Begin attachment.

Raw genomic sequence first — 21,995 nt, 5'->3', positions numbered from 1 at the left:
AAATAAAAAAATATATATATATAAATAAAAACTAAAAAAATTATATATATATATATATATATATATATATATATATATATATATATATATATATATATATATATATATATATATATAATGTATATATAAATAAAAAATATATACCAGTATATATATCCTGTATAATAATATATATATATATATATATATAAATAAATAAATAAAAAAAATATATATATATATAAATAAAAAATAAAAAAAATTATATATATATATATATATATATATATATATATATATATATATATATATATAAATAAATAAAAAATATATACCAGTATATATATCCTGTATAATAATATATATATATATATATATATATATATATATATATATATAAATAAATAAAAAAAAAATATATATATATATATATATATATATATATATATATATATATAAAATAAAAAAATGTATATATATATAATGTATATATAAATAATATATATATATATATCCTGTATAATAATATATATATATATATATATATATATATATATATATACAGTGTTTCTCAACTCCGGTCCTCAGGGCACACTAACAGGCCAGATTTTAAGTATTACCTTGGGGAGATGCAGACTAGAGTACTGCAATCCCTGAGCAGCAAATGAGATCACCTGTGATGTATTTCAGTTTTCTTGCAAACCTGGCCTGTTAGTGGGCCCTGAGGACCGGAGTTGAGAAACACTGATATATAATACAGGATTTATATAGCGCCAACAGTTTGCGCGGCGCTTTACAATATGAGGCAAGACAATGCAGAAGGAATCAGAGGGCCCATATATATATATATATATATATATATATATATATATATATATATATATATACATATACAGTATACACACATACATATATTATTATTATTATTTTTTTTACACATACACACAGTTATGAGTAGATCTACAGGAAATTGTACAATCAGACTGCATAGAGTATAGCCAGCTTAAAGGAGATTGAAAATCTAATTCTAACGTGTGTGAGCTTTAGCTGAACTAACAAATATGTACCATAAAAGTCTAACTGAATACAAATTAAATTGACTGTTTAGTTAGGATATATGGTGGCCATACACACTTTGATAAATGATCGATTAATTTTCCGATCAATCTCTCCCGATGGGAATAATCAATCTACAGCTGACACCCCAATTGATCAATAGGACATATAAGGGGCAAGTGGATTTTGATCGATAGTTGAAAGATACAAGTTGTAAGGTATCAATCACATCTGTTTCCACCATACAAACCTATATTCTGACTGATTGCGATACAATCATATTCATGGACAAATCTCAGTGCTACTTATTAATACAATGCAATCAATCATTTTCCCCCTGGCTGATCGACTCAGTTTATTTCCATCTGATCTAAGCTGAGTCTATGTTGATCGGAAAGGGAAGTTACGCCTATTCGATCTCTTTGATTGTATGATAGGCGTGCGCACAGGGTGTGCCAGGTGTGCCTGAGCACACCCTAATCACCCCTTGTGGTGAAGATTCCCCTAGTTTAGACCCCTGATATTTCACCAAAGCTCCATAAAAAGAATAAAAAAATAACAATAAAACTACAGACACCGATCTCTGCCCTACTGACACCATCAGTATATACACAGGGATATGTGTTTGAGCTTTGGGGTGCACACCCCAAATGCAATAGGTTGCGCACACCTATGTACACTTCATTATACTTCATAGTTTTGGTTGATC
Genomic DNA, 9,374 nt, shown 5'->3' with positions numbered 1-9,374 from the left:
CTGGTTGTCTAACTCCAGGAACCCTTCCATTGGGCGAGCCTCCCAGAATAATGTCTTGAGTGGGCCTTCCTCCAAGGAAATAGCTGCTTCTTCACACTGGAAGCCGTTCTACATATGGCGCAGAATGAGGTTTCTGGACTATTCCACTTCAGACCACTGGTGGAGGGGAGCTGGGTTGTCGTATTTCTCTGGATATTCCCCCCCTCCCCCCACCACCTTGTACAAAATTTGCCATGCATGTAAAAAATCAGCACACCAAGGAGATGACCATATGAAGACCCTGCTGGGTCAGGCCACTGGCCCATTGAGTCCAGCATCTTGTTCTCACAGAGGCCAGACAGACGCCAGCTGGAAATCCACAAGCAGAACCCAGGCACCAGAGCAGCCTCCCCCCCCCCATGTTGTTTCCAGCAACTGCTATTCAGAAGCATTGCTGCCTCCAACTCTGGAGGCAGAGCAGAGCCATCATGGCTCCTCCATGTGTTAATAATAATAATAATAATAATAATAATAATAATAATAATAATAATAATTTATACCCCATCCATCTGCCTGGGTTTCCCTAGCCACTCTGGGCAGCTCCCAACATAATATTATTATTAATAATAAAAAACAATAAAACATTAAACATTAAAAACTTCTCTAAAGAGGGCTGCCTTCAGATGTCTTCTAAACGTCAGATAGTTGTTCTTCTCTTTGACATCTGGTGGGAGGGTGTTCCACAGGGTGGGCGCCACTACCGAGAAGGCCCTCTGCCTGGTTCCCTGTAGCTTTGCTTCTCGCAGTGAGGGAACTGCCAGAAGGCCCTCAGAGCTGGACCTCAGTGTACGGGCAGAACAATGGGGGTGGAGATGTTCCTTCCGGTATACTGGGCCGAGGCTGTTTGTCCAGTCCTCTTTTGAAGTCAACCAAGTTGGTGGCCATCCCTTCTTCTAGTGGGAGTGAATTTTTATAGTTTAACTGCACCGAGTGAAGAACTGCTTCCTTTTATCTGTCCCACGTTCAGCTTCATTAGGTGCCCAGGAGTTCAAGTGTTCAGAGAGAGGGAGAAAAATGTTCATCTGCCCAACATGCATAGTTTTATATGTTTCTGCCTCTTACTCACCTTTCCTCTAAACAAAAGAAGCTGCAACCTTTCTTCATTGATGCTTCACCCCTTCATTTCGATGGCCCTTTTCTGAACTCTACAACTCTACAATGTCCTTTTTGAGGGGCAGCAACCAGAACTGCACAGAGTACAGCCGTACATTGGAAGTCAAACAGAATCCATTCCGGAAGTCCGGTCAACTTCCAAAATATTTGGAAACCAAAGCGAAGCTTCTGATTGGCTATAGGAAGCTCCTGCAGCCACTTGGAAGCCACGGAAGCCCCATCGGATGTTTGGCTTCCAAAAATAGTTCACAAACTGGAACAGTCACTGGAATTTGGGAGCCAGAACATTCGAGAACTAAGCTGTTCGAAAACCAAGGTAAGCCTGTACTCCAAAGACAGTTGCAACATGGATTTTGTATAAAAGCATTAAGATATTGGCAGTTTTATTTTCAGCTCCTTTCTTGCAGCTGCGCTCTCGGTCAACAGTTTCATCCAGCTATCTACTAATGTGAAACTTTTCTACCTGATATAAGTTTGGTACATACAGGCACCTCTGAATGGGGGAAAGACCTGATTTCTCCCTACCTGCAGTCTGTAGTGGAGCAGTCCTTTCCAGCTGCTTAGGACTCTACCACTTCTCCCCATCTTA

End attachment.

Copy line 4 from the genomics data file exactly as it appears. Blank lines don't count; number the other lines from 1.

CTGGTTGTCTAACTCCAGGAACCCTTCCATTGGGCGAGCCTCCCAGAATAATGTCTTGAGTGGGCCTTCCTCCAAGGAAATAGCTGCTTCTTCACACTGGAAGCCGTTCTACATATGGCGCAGAATGAGGTTTCTGGACTATTCCACTTCAGACCACTGGTGGAGGGGAGCTGGGTTGTCGTATTTCTCTGGATATTCCCCCCCTCCCCCCACCACCTTGTACAAAATTTGCCATGCATGTAAAAAATCAGCACACCAAGGAGATGACCATATGAAGACCCTGCTGGGTCAGGCCACTGGCCCATTGAGTCCAGCATCTTGTTCTCACAGAGGCCAGACAGACGCCAGCTGGAAATCCACAAGCAGAACCCAGGCACCAGAGCAGCCTCCCCCCCCCCATGTTGTTTCCAGCAACTGCTATTCAGAAGCATTGCTGCCTCCAACTCTGGAGGCAGAGCAGAGCCATCATGGCTCCTCCATGTGTTAATAATAATAATAATAATAATAATAATAATAATAATAATAATAATAATTTATACCCCATCCATCTGCCTGGGTTTCCCTAGCCACTCTGGGCAGCTCCCAACATAATATTATTATTAATAATAAAAAACAATAAAACATTAAACATTAAAAACTTCTCTAAAGAGGGCTGCCTTCAGATGTCTTCTAAACGTCAGATAGTTGTTCTTCTCTTTGACATCTGGTGGGAGGGTGTTCCACAGGGTGGGCGCCACTACCGAGAAGGCCCTCTGCCTGGTTCCCTGTAGCTTTGCTTCTCGCAGTGAGGGAACTGCCAGAAGGCCCTCAGAGCTGGACCTCAGTGTACGGGCAGAACAATGGGGGTGGAGATGTTCCTTCCGGTATACTGGGCCGAGGCTGTTTGTCCAGTCCTCTTTTGAAGTCAACCAAGTTGGTGGCCATCCCTTCTTCTAGTGGGAGTGAATTTTTATAGTTTAACTGCACCGAGTGAAGAACTGCTTCCTTTTATCTGTCCCACGTTCAGCTTCATTAGGTGCCCAGGAGTTCAAGTGTTCAGAGAGAGGGAGAAAAATGTTCATCTGCCCAACATGCATAGTTTTATATGTTTCTGCCTCTTACTCACCTTTCCTCTAAACAAAAGAAGCTGCAACCTTTCTTCATTGATGCTTCACCCCTTCATTTCGATGGCCCTTTTCTGAACTCTACAACTCTACAATGTCCTTTTTGAGGGGCAGCAACCAGAACTGCACAGAGTACAGCCGTACATTGGAAGTCAAACAGAATCCATTCCGGAAGTCCGGTCAACTTCCAAAATATTTGGAAACCAAAGCGAAGCTTCTGATTGGCTATAGGAAGCTCCTGCAGCCACTTGGAAGCCACGGAAGCCCCATCGGATGTTTGGCTTCCAAAAATAGTTCACAAACTGGAACAGTCACTGGAATTTGGGAGCCAGAACATTCGAGAACTAAGCTGTTCGAAAACCAAGGTAAGCCTGTACTCCAAAGACAGTTGCAACATGGATTTTGTATAAAAGCATTAAGATATTGGCAGTTTTATTTTCAGCTCCTTTCTTGCAGCTGCGCTCTCGGTCAACAGTTTCATCCAGCTATCTACTAATGTGAAACTTTTCTACCTGATATAAGTTTGGTACATACAGGCACCTCTGAATGGGGGAAAGACCTGATTTCTCCCTACCTGCAGTCTGTAGTGGAGCAGTCCTTTCCAGCTGCTTAGGACTCTACCACTTCTCCCCATCTTA